• Banner and header graphics – Art for your website, blog, Facebook fan page, Twitter, Google+, LinkedIn and more.
  • Promotional graphics and copy – for use in all of your advertising campaigns.
  • Promotional support – Posting to multiple Facebook groups, posting to multiple Listopia lists on Goodreads, Posting to free eBook promotion sites, etc.
  • Formatting – You can have your novel length manuscript professionally converted from a Word document to the format needed by sites like CreateSpace to turn your eBook into a print book (softcover).
  • Proofreading – Upcharges typically apply for novel length work but most freelance providers will negotiate.
  • Editing – Again, upcharges do typically apply.
  • Ghostwriting – Some of my books contain, ahem, erotic scenes. Early on, because I’d never written those and lived in fear of trying, I commissioned a Fiverr provider to ghostwrite a couple for $5.00 each, and I wrote others. I took her finished work and adjusted it to fit my story and my voice. Bet you can’t tell what she wrote and what I did!
  • Blog posts and articles
  • Press releases
  • And much, much more!

Things you should never buy on Fiverr

This is a much shorter list but there are a few things you should never consider buying on Fiverr:

  • Reviews – Just don’t do it. Amazon is cracking down on Fiverr review providers and removing their reviews.
  • Twitter promotions – Are you on Twitter? Do you see how many authors and how many promoters constantly tout books? It’s not effective. Don’t waste your money.
  • Facebook page promotions – You’re better off spending $5.00 to boost your own post than to pay someone to post your blurb on their fan page where it will be shown to only 5% of their fans.
  • Followers – Do you really want thousands of fake Twitter or Facebook followers who will never like or share a post or interact with you and your other fans in any meaningful way?

Readers, have you ever used Fiverr, and if so, what for? Leave a comment and share!

AnneAnne Hagan is an East Central Ohio based government employee by day and author by night. She and her wife live in a tiny town that’s even smaller than the Morelville of her fiction novels and they wouldn’t have it any other way. They enjoy spending time with Anne’s son and his wife, with their nieces and nephews and doing many of the things you’ve read about in her books or that will be ‘fictitiously’ incorporated into future books.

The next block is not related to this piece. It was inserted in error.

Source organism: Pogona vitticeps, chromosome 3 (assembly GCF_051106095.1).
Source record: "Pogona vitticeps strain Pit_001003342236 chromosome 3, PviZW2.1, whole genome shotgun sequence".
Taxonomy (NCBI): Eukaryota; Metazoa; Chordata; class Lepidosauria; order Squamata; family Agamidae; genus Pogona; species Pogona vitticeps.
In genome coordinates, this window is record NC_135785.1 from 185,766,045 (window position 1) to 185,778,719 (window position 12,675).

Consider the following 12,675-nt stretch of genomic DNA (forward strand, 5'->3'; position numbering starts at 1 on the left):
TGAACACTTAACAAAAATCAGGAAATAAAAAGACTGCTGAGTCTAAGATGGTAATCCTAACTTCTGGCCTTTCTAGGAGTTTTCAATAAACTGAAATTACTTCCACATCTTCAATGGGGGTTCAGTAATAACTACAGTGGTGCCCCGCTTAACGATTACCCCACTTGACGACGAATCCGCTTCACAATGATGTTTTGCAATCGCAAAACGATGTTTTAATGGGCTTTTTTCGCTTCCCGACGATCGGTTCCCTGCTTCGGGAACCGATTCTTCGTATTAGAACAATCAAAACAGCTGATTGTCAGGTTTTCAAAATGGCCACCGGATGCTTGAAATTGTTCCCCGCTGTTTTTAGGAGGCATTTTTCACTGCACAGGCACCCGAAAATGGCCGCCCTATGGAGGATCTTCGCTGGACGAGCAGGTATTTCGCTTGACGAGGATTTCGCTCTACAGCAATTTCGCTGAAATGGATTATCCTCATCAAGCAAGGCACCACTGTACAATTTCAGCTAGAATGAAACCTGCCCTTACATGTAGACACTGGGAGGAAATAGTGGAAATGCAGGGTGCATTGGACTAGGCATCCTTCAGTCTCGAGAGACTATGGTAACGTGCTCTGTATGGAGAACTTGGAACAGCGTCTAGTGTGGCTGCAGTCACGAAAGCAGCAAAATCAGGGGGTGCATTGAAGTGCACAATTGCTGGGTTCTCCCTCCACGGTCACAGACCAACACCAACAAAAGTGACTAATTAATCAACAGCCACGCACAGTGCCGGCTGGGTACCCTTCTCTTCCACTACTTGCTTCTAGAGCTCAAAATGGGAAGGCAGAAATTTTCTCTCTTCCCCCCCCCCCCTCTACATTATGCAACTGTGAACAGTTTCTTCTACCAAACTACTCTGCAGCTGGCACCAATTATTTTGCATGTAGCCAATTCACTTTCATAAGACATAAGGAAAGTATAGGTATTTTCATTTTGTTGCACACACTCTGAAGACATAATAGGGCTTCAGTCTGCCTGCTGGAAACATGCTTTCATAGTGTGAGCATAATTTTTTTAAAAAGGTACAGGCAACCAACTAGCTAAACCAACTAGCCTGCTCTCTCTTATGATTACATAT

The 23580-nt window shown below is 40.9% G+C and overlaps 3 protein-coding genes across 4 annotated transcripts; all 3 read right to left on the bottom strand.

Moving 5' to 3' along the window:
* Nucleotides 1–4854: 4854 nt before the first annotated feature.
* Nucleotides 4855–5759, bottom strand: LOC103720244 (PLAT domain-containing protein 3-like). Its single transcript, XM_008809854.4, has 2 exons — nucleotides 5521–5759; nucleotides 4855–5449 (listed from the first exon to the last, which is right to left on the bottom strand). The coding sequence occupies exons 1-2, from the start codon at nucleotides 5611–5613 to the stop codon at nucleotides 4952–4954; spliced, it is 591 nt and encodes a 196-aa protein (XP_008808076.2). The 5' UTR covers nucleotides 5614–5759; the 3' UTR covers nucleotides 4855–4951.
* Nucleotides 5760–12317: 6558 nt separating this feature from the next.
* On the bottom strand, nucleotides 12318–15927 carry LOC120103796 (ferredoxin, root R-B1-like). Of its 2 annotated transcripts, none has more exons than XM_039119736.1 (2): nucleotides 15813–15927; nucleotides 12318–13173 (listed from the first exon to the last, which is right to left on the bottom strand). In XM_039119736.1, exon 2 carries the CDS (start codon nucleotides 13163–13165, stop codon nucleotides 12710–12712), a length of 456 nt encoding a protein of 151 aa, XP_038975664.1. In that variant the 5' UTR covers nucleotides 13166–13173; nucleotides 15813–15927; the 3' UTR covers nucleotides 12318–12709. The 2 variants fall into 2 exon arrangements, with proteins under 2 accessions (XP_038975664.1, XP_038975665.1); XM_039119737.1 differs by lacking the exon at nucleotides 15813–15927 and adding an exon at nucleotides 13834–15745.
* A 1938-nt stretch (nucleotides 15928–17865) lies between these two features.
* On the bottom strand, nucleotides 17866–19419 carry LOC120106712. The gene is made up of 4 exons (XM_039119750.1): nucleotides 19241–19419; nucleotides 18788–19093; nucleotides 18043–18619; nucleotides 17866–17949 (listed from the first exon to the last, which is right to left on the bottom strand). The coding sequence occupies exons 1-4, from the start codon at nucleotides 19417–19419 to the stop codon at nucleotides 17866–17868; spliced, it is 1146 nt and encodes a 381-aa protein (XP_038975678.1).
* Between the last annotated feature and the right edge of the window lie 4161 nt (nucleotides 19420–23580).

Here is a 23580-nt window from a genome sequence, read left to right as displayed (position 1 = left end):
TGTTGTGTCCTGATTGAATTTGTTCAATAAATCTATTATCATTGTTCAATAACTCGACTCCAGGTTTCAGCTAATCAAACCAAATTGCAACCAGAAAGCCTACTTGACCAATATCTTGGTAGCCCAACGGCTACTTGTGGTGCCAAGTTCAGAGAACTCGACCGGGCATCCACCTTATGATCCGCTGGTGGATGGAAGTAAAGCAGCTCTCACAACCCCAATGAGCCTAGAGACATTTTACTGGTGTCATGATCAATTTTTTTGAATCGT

For the latest information about upcoming releases, other projects, sample chapters and everything personal, check out Anne’s blog and like Anne on Facebook. You can also connect with Anne on Twitter and check out her Amazon Author Page.

All original content by Molly Greene and guests is copyright protected – did you enjoy the article? Show your support by checking out my Amazon Author Page – buy a book while you’re there! Or, subscribe to this blog to receive weekly posts. Your email will NOT be shared, rented, sold, or spammed – that’s a promise. If you haven’t already, friend me on Facebook and follow me on Twitter. Mwah! Thank you so much.

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24 Responses to Fiverr: Every Author’s Secret Staff

  1. Sasha A. Palmer May 16, 2016 at 2:35 pm #

    I’ve just joined Fiverr, and placed my first order for a Kindle e-book cover. I’ll know more when the order’s ready, but so far so good.

    Thank you for this post, Anne.


    • Anne Hagan May 16, 2016 at 2:54 pm #

      You’re very welcome Sasha. You might be pleasantly surprised with what you get or disappointed but, for only $5, it doesn’t hurt to try two or three different cover designers and then poll your fans for the cover they like the best. A Fiverr cover just did very well in split testing against another cover I was considering but my readers and family (narrowly) chose the slightly more expensive cover.

      • Molly Greene May 16, 2016 at 2:56 pm #

        THANK YOU, Anne! And I agree. I was a tiny bit anxious the first time I ordered something on Fiverr, but come on, I told myself … I’d only be out $5 if it didn’t work out. Now I’m sold!

  2. Mike May 16, 2016 at 2:37 pm #

    That price for a cover sounds great, but is it typical? Or did you get a good deal from someone still building a reputation? Did you just get lucky that he was a good designer?

    The site looks like a good find, all things being equal.

    • Molly Greene May 16, 2016 at 2:50 pm #

      Mike, I’ll answer and Anne can chime in later – You can find lots of sellers who’ll do a basic cover on Fiverr for $5.00 + the .50 charge that goes to the platform. I just paid $5.50 for a 3-box set in 3D and was thrilled with the results.

    • Anne Hagan May 16, 2016 at 2:57 pm #